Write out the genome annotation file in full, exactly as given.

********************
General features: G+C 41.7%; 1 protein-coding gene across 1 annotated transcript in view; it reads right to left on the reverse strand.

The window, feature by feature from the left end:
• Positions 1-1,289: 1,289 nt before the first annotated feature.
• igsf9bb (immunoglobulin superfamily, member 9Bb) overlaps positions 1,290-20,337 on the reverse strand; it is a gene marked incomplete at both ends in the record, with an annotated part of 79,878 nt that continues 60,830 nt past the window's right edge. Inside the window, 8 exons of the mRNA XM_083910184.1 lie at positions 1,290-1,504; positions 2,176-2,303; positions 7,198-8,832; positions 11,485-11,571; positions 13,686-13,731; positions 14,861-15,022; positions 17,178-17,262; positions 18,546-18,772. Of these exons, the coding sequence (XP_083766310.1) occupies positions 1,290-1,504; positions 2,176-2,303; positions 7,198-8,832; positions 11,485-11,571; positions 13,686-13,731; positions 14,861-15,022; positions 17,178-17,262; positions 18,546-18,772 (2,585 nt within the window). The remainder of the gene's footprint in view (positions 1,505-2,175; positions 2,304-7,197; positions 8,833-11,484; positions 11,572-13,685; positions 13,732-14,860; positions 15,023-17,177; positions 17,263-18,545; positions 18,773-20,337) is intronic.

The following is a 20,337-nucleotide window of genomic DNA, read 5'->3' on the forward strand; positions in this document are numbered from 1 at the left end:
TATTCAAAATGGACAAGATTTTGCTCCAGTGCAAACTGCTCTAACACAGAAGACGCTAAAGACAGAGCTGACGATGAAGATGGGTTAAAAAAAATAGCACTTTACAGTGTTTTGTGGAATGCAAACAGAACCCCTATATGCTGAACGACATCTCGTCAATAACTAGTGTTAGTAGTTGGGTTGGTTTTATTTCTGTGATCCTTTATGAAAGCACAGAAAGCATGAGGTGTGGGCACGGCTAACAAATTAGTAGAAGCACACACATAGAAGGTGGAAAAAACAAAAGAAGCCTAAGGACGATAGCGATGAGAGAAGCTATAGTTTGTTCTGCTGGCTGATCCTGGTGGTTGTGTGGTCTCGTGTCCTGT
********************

General features: G+C 41.7%; 1 protein-coding gene across 1 annotated transcript in view; it reads right to left on the reverse strand.

The window, feature by feature from the left end:
• Positions 1-1,289: 1,289 nt before the first annotated feature.
• igsf9bb (immunoglobulin superfamily, member 9Bb) overlaps positions 1,290-20,337 on the reverse strand; it is a gene marked incomplete at both ends in the record, with an annotated part of 79,878 nt that continues 60,830 nt past the window's right edge. Inside the window, 8 exons of the mRNA XM_083910184.1 lie at positions 1,290-1,504; positions 2,176-2,303; positions 7,198-8,832; positions 11,485-11,571; positions 13,686-13,731; positions 14,861-15,022; positions 17,178-17,262; positions 18,546-18,772. Of these exons, the coding sequence (XP_083766310.1) occupies positions 1,290-1,504; positions 2,176-2,303; positions 7,198-8,832; positions 11,485-11,571; positions 13,686-13,731; positions 14,861-15,022; positions 17,178-17,262; positions 18,546-18,772 (2,585 nt within the window). The remainder of the gene's footprint in view (positions 1,505-2,175; positions 2,304-7,197; positions 8,833-11,484; positions 11,572-13,685; positions 13,732-14,860; positions 15,023-17,177; positions 17,263-18,545; positions 18,773-20,337) is intronic.

The following is a 20,337-nucleotide window of genomic DNA, read 5'->3' on the forward strand; positions in this document are numbered from 1 at the left end:
TATTCAAAATGGACAAGATTTTGCTCCAGTGCAAACTGCTCTAACACAGAAGACGCTAAAGACAGAGCTGACGATGAAGATGGGTTAAAAAAAATAGCACTTTACAGTGTTTTGTGGAATGCAAACAGAACCCCTATATGCTGAACGACATCTCGTCAATAACTAGTGTTAGTAGTTGGGTTGGTTTTATTTCTGTGATCCTTTATGAAAGCACAGAAAGCATGAGGTGTGGGCACGGCTAACAAATTAGTAGAAGCACACACATAGAAGGTGGAAAAAACAAAAGAAGCCTAAGGACGATAGCGATGAGAGAAGCTATAGTTTGTTCTGCTGGCTGATCCTGGTGGTTGTGTGGTCTCGTGTCCTGT